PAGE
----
Hi, I'm Henry. In 2012 I quit my job as a programmer at BioWare to spend a year making my own indie games. This blog is about what happened next...

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Berlin, Toronto, and a special announcement...

I have some big Spaceteam news to announce...

Spaceteam Logo

Spaceteam is heading to another reality! VIRTUAL REALITY!

A company called Cooperative Innovations has licensed the Spaceteam name and are making a VR version of the game. Read the full press release here. I've already seen some early demos and they're capturing the chaos and humour of the game well. They're planning to launch it later this year and I'm excited to see the finished product!

Cooperative Innovations logo

I'll be sure to mention any Spaceteam VR news here on the blog but you can also sign up for a Spaceteam-VR-specific newsletter from the Cooperative Innovations team here: Spaceteam VR page

Blabyrinth icon

Blabyrinth in Berlin

In April I was in Berlin for the A MAZE. festival where Blabyrinth won the Human Human Machine Award! I was very happy and it's a great start to this new promotional phase of development.

AMaze. Award

The game was demoing well with very few bugs/crashes, however... when the judges got to my station to actually test the game for judging, two unexpected things happened:

  1. They almost immediately started ringing the three giant bells in the demo level and accidentally discovered the secret melody to open the Treasure Room, skipping over a bunch of clues. (Note to self: should I allow these kind of accidental shortcuts in the game?)
  2. Then, three of them went to explore behind a pressure-plate-activated portcullis and the fourth unwittingly locked them all inside and then promptly stepped on a cage trap, thus trapping the entire team. Luckily they still enjoyed the experience :) (Another note to self: should I allow all players to be trapped at once, or artificially rescue them somehow?)

The festival was great for playtesting: I got to watch a steady stream of brand new players interact with the game, see their reactions, and discuss with them afterwards. I took a lot of notes :)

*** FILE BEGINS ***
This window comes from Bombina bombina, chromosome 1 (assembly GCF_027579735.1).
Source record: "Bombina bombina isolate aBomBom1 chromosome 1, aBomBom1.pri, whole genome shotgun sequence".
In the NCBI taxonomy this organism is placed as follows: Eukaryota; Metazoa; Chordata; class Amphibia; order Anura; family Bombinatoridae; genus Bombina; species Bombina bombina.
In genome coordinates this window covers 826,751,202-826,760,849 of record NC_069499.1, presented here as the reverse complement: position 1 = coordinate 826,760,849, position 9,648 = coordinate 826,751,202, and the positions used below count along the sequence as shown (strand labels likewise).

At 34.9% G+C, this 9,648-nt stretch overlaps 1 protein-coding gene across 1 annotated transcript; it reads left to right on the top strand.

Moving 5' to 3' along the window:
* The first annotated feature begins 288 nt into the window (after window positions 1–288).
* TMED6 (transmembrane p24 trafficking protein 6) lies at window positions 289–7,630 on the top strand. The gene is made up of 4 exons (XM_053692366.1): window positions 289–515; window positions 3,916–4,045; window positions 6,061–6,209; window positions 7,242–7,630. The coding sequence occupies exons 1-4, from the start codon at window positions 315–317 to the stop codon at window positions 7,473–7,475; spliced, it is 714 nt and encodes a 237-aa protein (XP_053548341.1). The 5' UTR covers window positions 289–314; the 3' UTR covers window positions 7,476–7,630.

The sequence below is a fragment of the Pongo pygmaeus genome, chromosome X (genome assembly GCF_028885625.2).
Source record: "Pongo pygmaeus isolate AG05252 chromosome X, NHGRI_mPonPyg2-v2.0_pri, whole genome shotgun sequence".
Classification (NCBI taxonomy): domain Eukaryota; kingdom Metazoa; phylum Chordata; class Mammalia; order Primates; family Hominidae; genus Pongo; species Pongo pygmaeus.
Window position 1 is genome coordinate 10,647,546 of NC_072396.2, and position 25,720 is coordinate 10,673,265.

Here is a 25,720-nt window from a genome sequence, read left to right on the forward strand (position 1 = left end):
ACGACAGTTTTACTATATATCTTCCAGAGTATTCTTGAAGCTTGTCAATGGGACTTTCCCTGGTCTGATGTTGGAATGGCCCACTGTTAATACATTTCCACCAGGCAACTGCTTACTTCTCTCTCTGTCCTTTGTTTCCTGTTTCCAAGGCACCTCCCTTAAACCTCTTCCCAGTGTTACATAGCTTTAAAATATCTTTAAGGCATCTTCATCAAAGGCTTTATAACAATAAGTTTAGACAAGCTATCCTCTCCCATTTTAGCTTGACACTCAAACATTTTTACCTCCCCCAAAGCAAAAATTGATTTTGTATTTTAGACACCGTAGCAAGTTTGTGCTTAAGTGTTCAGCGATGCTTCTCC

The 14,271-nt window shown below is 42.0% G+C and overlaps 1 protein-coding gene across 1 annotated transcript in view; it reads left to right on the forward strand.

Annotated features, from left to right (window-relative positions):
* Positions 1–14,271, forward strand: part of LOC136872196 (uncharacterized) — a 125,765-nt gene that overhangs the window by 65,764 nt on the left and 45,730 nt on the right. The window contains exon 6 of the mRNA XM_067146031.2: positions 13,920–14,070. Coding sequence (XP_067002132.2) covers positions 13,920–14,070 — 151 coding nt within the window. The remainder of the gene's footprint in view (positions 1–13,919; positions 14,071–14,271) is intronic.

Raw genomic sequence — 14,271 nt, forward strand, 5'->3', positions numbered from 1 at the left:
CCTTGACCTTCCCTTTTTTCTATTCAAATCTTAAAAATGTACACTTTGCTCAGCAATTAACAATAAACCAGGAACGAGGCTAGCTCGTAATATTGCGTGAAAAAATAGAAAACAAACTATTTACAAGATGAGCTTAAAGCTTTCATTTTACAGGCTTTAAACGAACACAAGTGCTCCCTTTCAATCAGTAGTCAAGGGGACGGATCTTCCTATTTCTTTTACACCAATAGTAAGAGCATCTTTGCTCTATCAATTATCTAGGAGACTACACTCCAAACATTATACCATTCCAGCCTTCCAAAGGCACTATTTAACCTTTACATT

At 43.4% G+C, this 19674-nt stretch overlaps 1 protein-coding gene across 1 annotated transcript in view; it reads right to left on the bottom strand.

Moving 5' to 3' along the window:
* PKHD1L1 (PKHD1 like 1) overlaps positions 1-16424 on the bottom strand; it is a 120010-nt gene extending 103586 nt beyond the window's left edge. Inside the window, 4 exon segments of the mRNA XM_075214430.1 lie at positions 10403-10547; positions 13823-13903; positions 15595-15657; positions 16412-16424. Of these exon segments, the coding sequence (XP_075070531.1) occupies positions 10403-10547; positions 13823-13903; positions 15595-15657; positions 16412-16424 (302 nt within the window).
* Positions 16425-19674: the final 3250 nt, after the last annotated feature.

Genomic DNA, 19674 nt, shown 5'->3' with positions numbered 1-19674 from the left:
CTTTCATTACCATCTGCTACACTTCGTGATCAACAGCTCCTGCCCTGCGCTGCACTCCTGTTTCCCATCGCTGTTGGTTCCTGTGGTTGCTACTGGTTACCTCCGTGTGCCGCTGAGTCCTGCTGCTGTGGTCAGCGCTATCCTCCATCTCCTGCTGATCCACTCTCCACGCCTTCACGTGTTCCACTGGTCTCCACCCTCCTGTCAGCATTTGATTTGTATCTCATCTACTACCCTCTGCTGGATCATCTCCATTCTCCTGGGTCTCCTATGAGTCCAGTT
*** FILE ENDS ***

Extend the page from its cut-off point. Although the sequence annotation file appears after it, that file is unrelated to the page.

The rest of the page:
I was there by myself working the booth for 4 days, and the exhibition was open until 1am every day, so it was pretty tiring! I took some breaks but not enough.

Phil (my musician) mentioned something recently that I had never really thought about: it's kind of weird that games can win awards before they come out. It's not true for most other creative industries: music, movies, books, etc.

Blabyrinth in Toronto

In May the whole family went to Toronto for TCAF (the Toronto Comic Arts Festival) which had a small games presence organized by the Hand Eye Society. This time I had Phil to help with the booth and the show only lasted two days, so it was much more manageable.

Everyone seemed to like the game. Quite a few Spaceteam fans stopped by to say hi. And we got a bunch of new sign-ups for the mailing list.

More than one person mentioned that Blabyrinth felt a bit like an old game from the 90s called Indiana Jones Desktop Adventures (and another called Yoda Stories) so now I have to check those games out and get some inspiration!

Henry at the TCAF booth

The image on the TV is from a rough-cut of our new trailer with some storyboard graphics. We'll be recording some live-action footage for the trailer soon!